Location Manager

Hector Vasquez

Other

E. Bennett Walsh

Coproducer

Allison Wellins

Accounting Assistant

Erica Westheimer

Wardrobe Assistant

Mark White

Art Director

Vic Whitney

Carpenter

Steve Wiley

Special Thanks To

Jason Williams

Music

Graham Willoughby

Best Boy

Alex Wolfe

Sound Mixer

Gerard Yosca

Special Thanks To

Ronnie Zizmor

Set Production Assistant

Film Details

MPAA Rating
Release Date
1999
Distribution Company
Unapix Films
Location
New York City, New York, USA

Technical Specs

Duration
1h 31m

Articles

Spalding Gray (1941-2004)


Spalding Gray, the self-effacing monologist and actor, whose best work offered a sublime mix of personal confessions and politically charged insights, was confirmed dead on March 8 one day after his body was found in New York City's East River. He had been missing for two months and family members had feared he had committed suicide. He was 62.

Gray was born in Barrington, Rhode Island on June 5, 1941, one of three sons born to Rockwell and Elizabeth Gray. He began pursuing an acting career at Emerson College in Boston. After graduation, he relocated to New York, where he acted in several plays in the late '60s and early '70s. He scored a breakthrough when he landed the lead role of Hoss in Sam Shepard's Off-Broadway hit Tooth of Crime in its 1973 New York premiere. Three years later he co-founded the avant-garde theatrical troupe, The Wooster Group with Willem Dafoe.

It was this period in the late '70s, when he was performing in Manhattan's underground theater circles, did Gray carve out his niche as a skilled monologist. His first formal monologue was about his childhood Sex and Death to the Age 14, performed at the Performing Garage in Manhattan in 1979; next came his adventures as a young university student Booze, Cars and College Girls in 1980; and the following year, he dealt with his chronicles as a struggling actor, A Personal History of the American Theater. These productions were all critical successes, and Gray soon became the darling of a small cult as his harrowing but funny takes on revealing the emotional and psychological cracks in his life brought some fresh air to the genre of performance art.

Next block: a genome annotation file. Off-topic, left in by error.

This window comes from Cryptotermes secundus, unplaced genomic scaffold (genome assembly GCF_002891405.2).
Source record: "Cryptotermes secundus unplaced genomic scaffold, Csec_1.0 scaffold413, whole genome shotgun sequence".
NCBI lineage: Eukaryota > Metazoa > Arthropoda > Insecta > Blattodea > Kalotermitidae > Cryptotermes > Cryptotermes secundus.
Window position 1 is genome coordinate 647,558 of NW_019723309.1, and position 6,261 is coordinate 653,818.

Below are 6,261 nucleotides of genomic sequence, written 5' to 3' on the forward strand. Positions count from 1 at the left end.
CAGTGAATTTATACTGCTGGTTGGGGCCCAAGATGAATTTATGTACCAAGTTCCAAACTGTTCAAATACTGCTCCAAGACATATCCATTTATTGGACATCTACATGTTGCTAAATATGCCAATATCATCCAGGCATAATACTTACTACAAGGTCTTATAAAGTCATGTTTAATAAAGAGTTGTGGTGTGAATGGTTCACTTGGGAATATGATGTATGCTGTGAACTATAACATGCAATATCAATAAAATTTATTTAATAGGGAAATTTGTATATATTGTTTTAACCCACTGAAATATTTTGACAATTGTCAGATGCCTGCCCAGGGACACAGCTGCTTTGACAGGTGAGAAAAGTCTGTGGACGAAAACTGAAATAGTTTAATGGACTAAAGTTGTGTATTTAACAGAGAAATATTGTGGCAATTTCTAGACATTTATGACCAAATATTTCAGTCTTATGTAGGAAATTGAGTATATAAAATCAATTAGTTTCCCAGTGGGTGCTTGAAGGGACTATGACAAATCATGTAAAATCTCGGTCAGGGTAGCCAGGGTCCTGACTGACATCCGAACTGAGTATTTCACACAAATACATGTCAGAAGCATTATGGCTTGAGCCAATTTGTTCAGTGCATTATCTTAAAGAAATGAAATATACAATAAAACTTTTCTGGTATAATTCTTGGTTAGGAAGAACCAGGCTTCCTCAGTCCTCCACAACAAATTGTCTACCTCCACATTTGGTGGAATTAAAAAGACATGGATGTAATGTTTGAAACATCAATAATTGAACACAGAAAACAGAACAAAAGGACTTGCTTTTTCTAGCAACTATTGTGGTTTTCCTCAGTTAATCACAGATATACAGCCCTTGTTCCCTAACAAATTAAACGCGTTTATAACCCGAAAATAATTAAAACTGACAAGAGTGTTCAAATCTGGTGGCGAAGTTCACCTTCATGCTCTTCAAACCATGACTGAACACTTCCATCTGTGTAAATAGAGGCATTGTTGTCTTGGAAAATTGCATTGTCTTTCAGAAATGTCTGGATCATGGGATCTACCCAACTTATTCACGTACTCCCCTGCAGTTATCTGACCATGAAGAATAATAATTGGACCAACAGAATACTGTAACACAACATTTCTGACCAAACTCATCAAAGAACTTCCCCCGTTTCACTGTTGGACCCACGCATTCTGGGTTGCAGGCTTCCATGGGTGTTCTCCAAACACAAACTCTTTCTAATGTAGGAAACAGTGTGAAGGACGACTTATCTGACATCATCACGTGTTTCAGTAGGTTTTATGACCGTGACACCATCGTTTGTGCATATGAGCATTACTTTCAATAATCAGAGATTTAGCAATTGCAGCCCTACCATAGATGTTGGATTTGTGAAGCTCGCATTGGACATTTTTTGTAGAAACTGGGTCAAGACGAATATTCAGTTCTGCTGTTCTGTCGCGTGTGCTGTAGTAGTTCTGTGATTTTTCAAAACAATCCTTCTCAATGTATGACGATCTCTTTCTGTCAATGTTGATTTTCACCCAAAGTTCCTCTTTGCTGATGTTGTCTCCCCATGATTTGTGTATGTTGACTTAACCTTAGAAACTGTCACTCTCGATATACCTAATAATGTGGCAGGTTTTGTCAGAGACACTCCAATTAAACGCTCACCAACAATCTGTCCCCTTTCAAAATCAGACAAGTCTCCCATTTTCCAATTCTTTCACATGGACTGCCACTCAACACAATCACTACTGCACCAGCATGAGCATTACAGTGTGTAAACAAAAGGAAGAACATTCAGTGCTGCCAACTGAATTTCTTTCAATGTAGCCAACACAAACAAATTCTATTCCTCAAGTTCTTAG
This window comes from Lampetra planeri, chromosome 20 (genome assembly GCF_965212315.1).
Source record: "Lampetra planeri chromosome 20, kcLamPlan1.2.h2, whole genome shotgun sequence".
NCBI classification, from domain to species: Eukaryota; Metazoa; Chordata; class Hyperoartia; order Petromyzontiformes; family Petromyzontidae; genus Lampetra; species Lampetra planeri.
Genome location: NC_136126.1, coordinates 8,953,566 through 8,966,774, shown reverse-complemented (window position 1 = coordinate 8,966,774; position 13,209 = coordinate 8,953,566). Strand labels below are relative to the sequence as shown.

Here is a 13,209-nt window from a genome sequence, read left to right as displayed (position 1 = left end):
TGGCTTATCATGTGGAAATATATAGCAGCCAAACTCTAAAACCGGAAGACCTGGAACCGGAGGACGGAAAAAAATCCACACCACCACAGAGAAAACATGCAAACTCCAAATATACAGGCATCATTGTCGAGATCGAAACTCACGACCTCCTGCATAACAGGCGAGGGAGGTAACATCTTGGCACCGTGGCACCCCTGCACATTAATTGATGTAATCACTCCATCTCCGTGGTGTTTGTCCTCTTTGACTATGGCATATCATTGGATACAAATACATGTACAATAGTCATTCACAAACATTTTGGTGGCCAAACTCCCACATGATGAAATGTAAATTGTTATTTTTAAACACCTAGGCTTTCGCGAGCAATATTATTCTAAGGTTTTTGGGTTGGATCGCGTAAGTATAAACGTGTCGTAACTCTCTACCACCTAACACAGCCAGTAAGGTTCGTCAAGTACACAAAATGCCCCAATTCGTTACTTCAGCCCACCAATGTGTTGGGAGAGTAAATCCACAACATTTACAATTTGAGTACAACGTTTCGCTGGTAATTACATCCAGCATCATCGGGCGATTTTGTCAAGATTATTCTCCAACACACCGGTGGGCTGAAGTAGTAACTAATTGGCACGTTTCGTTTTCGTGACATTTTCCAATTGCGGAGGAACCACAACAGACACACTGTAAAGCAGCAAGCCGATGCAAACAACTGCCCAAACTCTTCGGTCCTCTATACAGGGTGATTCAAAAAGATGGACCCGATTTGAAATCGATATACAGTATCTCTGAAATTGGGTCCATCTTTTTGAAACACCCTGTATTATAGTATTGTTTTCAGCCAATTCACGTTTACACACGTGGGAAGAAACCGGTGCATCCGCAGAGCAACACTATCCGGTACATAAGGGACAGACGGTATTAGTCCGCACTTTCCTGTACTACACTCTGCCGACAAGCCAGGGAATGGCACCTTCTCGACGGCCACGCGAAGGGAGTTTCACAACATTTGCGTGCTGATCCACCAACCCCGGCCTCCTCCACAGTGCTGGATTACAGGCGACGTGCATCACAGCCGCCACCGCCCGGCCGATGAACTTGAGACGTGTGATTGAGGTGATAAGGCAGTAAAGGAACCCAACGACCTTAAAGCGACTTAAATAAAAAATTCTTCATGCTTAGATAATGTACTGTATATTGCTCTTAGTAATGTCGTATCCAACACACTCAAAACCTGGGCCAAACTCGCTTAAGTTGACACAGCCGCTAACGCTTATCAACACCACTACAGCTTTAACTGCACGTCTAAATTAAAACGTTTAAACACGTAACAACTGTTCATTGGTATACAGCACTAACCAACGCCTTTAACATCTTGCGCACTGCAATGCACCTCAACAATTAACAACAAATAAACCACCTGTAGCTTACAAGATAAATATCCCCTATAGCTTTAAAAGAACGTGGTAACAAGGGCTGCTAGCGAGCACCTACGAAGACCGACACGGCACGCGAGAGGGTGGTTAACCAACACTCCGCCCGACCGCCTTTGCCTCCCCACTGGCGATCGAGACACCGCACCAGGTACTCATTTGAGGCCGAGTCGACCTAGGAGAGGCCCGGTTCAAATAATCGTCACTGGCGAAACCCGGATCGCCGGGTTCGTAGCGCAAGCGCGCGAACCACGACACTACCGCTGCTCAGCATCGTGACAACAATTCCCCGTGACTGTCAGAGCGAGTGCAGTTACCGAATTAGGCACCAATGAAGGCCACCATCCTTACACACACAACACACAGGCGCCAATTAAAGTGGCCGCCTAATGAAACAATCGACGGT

Although acting in small parts in film since the '70s, it wasn't until he garnered a role in The Killing Fields (1984), that he began to gain more prominent exposure. His experiences making The Killing Fields formed the basis of his one-man stage show Swimming to Cambodia which premiered on Off-Broadway in 1985. Both haunting and humorous, the plainsong sincerity of his performance exuded a raw immediacy and fragile power. Gray managed to relate his personal turmoil to larger issues of morality throughout the play, including absurdities in filmmaking, prostitution in Bangkok (where the movie was shot), and the genocidal reign of the Pol Pot. Gray won an Obie Award - the Off-Broadway's equivalent to the Tony Award - for his performance and two years later, his play was adapted by Jonathan Demme onto film, further broadening his acceptance as a unique and vital artistic talent.

After the success of Swimming to Cambodia, Gray found some work in the mainstream: Bette Midler's fiance in Beaches (1988), a regular part for one season as Fran Drescher's therapist in the CBS sitcom The Nanny (1989-90), a sardonic editor in Ron Howard's underrated comedy The Paper (1994), and a recent appearance as a doctor in Meg Ryan's romantic farce Kate & Leopold (2001). He also had two more of his monologues adapted to film: Monster in a Box (1992) and Gray's Anatomy (1996). Both films were further meditations on life and death done with the kind of biting personal wit that was the charming trademark of Gray.

His life took a sudden downturn when he suffered a frightening head-on car crash during a 2001 vacation in Ireland to celebrate his 60th birthday. He suffered a cracked skull, a broken hip and nerve damage to one foot and although he recovered physically, the incident left him traumatized. He tried jumping from a bridge near his Long Island home in October 2002. Family members, fearing for his safety, and well aware of his family history of mental illness (his mother committed suicide in 1967) convinced him to seek treatment in a Connecticut psychiatric hospital the following month.

Sadly, despite his release, Gary's mental outlook did not improve. He was last seen leaving his Manhattan apartment on January 10, and witnesses had reported a man fitting Gray's description look despondent and upset on the Staten Island Ferry that evening. He is survived by his spouse Kathleen Russo; two sons, Forrest and Theo; Russo's daughter from a previous relationship, Marissa; and two brothers, Rockwell and Channing.

by Michael T. Toole
Spalding Gray (1941-2004)

Spalding Gray (1941-2004)